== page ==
On The Washington Post's Wonkblog, Dylan Matthews' series "The Tuition Is Too Damn High" has unpacked several of the details of the tuition battle, looking at both why college is so expensive and why it is still the best investment you can make. The series is required reading for anyone interested in the college funding debate.
Here are some of Matthews' most interesting takeaways:
- While the cost of college has risen far out of pace with the rest of the economy, your "investment" in tuition has an average annual return of between 15 percent and 17 percent. This far outpaces stocks, bonds, gold and real estate, and makes higher education one of the best investments you can make.
- A large fraction of the increase in tuition comes from a drop in state funding for higher education. With the exception of Wyoming and North Dakota, every state is now spending less money per student, and public colleges and universities are making up the difference by passing the bill along to students. Between 2000 and 2012, the share of universities' revenue that came from tuition went up by over 35 percent.
- States aren't the only ones to blame: At many colleges, use-it-or-lose-it funding rules discourage them from saving money. More importantly, colleges are in a crowded marketplace, where extravagant facilities can make a major difference in prestige and enrollment. In other words, colleges have every reason spend money that requires them to raise tuition, even if doing so doesn't improve educational outcomes for students.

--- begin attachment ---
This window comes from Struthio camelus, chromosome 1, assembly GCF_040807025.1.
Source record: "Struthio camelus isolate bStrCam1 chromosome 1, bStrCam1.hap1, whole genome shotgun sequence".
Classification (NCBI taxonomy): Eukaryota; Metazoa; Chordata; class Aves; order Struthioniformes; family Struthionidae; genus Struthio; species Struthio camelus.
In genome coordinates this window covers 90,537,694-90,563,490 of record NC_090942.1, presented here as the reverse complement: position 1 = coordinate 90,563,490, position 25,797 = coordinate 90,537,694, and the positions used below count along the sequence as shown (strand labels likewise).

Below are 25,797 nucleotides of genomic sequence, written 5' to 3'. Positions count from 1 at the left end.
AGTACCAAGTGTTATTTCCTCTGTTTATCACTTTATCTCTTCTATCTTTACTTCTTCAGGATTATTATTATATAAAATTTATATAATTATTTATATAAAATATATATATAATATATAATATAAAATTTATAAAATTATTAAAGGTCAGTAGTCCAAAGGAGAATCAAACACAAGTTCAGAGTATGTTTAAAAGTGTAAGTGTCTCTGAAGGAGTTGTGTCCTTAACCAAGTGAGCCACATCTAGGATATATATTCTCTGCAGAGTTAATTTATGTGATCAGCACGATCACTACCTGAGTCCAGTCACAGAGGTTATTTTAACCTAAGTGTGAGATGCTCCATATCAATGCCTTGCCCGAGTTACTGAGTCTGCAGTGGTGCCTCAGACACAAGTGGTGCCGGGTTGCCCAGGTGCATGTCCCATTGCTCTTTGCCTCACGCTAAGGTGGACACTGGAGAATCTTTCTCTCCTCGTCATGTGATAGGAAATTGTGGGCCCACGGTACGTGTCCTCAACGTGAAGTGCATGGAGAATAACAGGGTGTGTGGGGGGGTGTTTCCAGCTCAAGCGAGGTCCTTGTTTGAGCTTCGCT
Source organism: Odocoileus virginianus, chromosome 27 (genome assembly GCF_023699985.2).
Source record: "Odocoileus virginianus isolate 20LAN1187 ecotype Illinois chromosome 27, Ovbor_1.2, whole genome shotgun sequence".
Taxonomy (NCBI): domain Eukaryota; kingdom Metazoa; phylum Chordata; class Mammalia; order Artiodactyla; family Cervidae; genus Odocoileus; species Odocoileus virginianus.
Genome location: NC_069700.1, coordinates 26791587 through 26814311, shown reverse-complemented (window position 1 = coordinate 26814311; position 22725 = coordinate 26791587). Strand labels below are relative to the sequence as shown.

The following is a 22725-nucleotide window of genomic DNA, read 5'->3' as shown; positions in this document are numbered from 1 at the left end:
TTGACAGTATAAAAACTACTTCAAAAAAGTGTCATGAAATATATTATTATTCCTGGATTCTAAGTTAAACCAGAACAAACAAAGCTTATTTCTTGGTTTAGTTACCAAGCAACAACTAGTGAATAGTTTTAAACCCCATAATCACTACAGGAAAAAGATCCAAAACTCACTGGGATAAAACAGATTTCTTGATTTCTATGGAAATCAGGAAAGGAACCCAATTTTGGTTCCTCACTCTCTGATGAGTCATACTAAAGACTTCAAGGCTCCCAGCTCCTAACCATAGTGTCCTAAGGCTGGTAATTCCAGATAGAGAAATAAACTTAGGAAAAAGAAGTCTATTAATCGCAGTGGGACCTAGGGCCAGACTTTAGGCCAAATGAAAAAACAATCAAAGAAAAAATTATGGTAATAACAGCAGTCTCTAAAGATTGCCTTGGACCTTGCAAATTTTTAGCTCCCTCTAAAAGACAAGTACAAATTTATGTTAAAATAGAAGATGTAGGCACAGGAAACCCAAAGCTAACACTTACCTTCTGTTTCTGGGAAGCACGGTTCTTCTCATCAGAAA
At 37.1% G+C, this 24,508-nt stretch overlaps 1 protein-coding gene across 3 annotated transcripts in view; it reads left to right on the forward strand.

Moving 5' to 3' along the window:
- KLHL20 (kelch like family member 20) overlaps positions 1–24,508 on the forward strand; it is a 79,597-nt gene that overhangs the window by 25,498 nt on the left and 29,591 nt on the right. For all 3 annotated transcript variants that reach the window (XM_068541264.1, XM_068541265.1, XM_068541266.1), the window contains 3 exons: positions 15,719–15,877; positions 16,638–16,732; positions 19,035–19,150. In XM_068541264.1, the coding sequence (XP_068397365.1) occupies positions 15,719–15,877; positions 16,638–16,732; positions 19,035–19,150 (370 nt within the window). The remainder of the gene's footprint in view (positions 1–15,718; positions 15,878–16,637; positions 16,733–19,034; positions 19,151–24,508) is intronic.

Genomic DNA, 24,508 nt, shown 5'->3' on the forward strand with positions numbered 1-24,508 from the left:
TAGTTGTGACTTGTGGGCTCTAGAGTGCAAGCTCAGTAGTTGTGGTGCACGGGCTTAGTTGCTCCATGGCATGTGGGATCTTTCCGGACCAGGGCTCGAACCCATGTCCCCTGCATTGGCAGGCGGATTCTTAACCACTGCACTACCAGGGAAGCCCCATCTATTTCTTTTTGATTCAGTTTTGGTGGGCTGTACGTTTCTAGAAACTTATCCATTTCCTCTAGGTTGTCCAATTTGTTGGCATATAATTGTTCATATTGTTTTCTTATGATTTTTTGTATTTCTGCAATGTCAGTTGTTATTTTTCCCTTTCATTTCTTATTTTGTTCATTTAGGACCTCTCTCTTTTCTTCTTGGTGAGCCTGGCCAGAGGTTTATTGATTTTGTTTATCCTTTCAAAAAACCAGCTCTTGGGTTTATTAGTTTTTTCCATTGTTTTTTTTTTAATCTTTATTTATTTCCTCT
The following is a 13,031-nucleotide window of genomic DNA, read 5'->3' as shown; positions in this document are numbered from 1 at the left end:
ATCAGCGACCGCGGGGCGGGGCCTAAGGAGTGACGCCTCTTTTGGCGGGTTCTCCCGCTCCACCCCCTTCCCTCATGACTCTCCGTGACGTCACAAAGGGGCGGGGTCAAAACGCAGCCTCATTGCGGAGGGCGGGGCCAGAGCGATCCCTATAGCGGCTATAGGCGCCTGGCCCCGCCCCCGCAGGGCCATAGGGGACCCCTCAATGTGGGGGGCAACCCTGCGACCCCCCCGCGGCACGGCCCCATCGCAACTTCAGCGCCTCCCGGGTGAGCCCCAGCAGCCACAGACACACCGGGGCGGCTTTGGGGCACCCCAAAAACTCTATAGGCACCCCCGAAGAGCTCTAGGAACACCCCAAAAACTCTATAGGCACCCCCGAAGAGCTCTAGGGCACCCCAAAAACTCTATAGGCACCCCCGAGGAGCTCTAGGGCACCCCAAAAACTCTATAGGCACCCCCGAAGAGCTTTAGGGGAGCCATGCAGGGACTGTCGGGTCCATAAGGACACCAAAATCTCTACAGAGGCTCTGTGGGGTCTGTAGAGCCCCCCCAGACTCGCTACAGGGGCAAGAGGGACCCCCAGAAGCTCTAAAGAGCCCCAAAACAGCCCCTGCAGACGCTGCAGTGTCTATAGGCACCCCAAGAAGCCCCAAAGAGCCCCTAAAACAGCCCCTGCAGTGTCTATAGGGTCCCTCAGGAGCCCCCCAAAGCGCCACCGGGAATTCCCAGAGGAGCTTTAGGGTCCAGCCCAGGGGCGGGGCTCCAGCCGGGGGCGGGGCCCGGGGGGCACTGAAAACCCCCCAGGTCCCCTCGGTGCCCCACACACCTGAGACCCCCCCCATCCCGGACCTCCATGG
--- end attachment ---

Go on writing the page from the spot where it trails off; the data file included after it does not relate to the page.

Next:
Second, when you're choosing a major, give a little thought to the return on your investment. In the past, I've written about the value of choosing the right major and determining the most profitable grad school investment. Recently, Bankrate.com put the cost/profit ratio into even starker terms with an analysis of how long it will take for your degree to pay for itself.
Third, while the time you spend at a four-year college is certainly valuable, you may want to wait a while before going there. Community colleges, on average, cost 32 percent less a year than public four-year institutions. Many state universities will allow students to transfer over their first 60 college credits -- a factor that could save you many thousands of dollars. And even if you decide to go straight to a four-year school, you can still save a lot of money by taking summer school classes at your local community college, and graduating earlier.
Fourth: Speaking of spending time outside the university, you also might want to spend some time outside the classroom. Despite all the recent scandals involving companies that take advantage of interns, it's still clear that an internship can make a huge difference when it comes to getting a job. A recent survey by the National Association of Colleges and Employers found that students who completed at least one paid internship received job offers 60 percent of the time.
Ultimately, the lesson is clear: College is pricey, and is likely to get even more so. But it remains the best investment you can make. What's more, with research, careful planning, and internships, you can make it turn a profit sooner -- and remain profitable longer.
Bruce Watson is DailyFinance's Savings Editor. You can reach him by e-mail at firstname.lastname@example.org, or follow him on Twitter at @bruce1971.